St. Louis reaches 93 homicides for 2015
Crime in the city of St. Louis continues to be higher in 2015 compared to the numbers from last year.
Statistics released Tuesday by the St. Louis Metropolitan Police show crime was up nearly 14 percent overall in the first six months of 2015 compared to the same period last year, though the rate of increase has slowed each month. Every category of crime except rape and arson was up by double digits.
The biggest increase -- nearly 60 percent -- was in homicides. Police reporting 58 killings through June 2014, compared to 93 year-to-date in 2015.
(NOTE -- the overall crime statistics are released by the department monthly, and go through the end of June. Homicide numbers are updated weekly. There were 92 homicides at the end of June, and 93 as of today.)
James Clark, the vice president of community outreach for the social service agency Better Family Life said he was not surprised by the numbers.
"We are reaping the neglect of the human capital in our more troubled neighborhoods," said Clark. "This does not remedy itself, and the sad part about it is, there’s no remedy present right now. Our neighborhoods are in total disarray, and we are resource providers, we’re moving too slow."
Clark said churches will be a vital part of any successful anti-crime initiative.
"The church is the number one populated institution in our neighborhoods, and the church's charge is to equip individuals and make people better people," Clark said. He is coordinating an effort called "From the Pulpits to the Porches" to get church leaders into their neighborhoods, and said Better Family Life will find a way to provide the needed services like employment training and drug treatment.
Homicides by the numbers.
Here is what we know about the city's 93 homicides as of July 7, 2015:
- The vast majority (90) were committed with a gun
- Police have made an arrest in 29 of the cases. That so-called “clearance rate” of 31 percent is well below the 2013 national average of 64 percent.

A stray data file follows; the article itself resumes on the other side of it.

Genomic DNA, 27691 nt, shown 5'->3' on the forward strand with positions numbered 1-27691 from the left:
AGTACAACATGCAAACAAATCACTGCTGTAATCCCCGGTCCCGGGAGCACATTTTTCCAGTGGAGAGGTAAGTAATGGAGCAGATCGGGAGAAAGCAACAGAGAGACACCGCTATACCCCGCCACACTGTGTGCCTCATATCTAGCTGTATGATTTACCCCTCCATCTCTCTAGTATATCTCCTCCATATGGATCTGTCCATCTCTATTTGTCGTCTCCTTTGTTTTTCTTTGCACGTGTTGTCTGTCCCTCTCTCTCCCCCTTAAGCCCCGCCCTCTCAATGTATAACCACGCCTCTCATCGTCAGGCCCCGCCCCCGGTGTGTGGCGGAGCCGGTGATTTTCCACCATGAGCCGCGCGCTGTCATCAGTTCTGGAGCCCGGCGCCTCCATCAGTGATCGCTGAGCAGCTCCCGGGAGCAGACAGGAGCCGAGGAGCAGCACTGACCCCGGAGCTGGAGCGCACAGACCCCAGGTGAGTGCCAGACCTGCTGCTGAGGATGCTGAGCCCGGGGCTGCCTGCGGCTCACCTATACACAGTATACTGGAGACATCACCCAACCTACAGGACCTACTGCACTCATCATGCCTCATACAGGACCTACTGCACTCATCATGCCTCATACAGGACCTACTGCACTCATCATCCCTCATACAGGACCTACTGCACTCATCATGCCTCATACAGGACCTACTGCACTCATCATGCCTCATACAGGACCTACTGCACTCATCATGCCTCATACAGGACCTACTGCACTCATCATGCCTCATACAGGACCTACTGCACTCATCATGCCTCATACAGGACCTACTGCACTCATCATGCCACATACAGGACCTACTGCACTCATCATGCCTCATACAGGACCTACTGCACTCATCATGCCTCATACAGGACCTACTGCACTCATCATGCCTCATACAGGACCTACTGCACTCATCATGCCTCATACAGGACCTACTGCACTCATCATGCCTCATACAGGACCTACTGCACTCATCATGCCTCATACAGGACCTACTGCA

- Of those 29, the prosecuting attorney has issued charges in 19 cases. Another 8 are “under advisement.” In two cases, the suspect later died.
- The vast majority of both victims and suspects are black men between the ages of 20 to 29.
- The three neighborhoods with the most homicides – Wells-Goodfellow (9), JeffVanderLou (7) and the Greater Ville (9) – have all been the site of so-called “hot-spot policing,” where the department floods the area with officers.
"Homicide in every city is driven by a very small population of very active core offenders," said David Kennedy, the director of the National Network for Safe Communities at the John Jay College of Criminal Justice in New York. "We have spikes when that super-heated street population gets more active. And that can be a set of back-and-forth beefs and vendettas; it can be a perturbation in the drug market; it could be a lot of things."
National research has shown that effective homicide deterrence focuses on "hot people" and "hot places," Kennedy said. In the first approach, social service agencies, law enforcement and community leaders find ways to speak directly to those core offenders.
"What's sort of typically conveyed is, 'We know who you are; we know what you're doing; you are absolutely the highest risk population to get hurt, to get killed, to hurt somebody else, to kill somebody else and to get locked up. Everybody wants that not to happen,'" Kennedy said.
"Hot places" is an even more focused-version of the hot-spot policing championed by St. Louis Metropolitan Police Chief Sam Dotson. It's not neighborhoods that are dangerous, Kennedy said -- it's blocks and corners within neighborhoods.
"The best thinking on this right now says focus as narrowly as you possibly can on the core people and the core places, and really what we want to do is treat everybody else and everywhere else as partners and allies, not as a problem."
Chief Dotson will discuss the crime numbers and crime-fighting strategies Thursday morning when he goes in front of the Public Safety committee. The meeting is at 10 a.m. in room 208 of City Hall.
Follow Rachel Lippmann on Twitter: @rlippmann